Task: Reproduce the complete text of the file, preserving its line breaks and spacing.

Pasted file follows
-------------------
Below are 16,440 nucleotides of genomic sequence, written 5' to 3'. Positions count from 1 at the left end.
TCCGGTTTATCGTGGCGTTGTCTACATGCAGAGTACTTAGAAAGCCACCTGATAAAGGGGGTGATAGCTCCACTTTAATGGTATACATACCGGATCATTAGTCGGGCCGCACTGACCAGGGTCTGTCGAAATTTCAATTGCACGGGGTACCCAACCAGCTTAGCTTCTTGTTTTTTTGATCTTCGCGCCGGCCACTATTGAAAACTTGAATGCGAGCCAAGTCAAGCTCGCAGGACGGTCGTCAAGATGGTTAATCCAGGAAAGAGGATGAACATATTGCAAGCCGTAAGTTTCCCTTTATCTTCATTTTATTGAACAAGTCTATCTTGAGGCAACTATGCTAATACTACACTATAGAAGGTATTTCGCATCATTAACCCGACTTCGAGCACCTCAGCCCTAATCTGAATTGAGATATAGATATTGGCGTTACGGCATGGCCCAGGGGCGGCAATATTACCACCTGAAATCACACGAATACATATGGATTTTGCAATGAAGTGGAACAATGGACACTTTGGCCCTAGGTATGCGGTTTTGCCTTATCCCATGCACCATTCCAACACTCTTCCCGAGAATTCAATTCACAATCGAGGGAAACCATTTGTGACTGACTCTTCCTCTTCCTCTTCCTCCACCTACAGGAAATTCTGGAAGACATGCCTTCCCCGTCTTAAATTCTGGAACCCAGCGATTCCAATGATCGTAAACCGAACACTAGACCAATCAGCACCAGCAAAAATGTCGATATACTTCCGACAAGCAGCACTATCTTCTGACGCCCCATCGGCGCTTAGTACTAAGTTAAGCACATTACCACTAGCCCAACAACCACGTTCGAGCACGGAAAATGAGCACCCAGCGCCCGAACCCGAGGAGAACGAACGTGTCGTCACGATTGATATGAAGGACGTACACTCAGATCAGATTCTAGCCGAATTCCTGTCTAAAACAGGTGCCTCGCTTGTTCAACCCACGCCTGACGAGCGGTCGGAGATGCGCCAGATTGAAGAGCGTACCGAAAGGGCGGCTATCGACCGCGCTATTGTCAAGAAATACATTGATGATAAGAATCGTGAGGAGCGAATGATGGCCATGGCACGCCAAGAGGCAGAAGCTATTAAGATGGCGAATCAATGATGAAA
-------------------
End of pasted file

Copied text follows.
Below are 16,440 nucleotides of genomic sequence, written 5' to 3'. Positions count from 1 at the left end.
TCCGGTTTATCGTGGCGTTGTCTACATGCAGAGTACTTAGAAAGCCACCTGATAAAGGGGGTGATAGCTCCACTTTAATGGTATACATACCGGATCATTAGTCGGGCCGCACTGACCAGGGTCTGTCGAAATTTCAATTGCACGGGGTACCCAACCAGCTTAGCTTCTTGTTTTTTTGATCTTCGCGCCGGCCACTATTGAAAACTTGAATGCGAGCCAAGTCAAGCTCGCAGGACGGTCGTCAAGATGGTTAATCCAGGAAAGAGGATGAACATATTGCAAGCCGTAAGTTTCCCTTTATCTTCATTTTATTGAACAAGTCTATCTTGAGGCAACTATGCTAATACTACACTATAGAAGGTATTTCGCATCATTAACCCGACTTCGAGCACCTCAGCCCTAATCTGAATTGAGATATAGATATTGGCGTTACGGCATGGCCCAGGGGCGGCAATATTACCACCTGAAATCACACGAATACATATGGATTTTGCAATGAAGTGGAACAATGGACACTTTGGCCCTAGGTATGCGGTTTTGCCTTATCCCATGCACCATTCCAACACTCTTCCCGAGAATTCAATTCACAATCGAGGGAAACCATTTGTGACTGACTCTTCCTCTTCCTCTTCCTCCACCTACAGGAAATTCTGGAAGACATGCCTTCCCCGTCTTAAATTCTGGAACCCAGCGATTCCAATGATCGTAAACCGAACACTAGACCAATCAGCACCAGCAAAAATGTCGATATACTTCCGACAAGCAGCACTATCTTCTGACGCCCCATCGGCGCTTAGTACTAAGTTAAGCACATTACCACTAGCCCAACAACCACGTTCGAGCACGGAAAATGAGCACCCAGCGCCCGAACCCGAGGAGAACGAACGTGTCGTCACGATTGATATGAAGGACGTACACTCAGATCAGATTCTAGCCGAATTCCTGTCTAAAACAGGTGCCTCGCTTGTTCAACCCACGCCTGACGAGCGGTCGGAGATGCGCCAGATTGAAGAGCGTACCGAAAGGGCGGCTATCGACCGCGCTATTGTCAAGAAATACATTGATGATAAGAATCGTGAGGAGCGAATGATGGCCATGGCACGCCAAGAGGCAGAAGCTATTAAGATGGCGAATCAATGATGAAA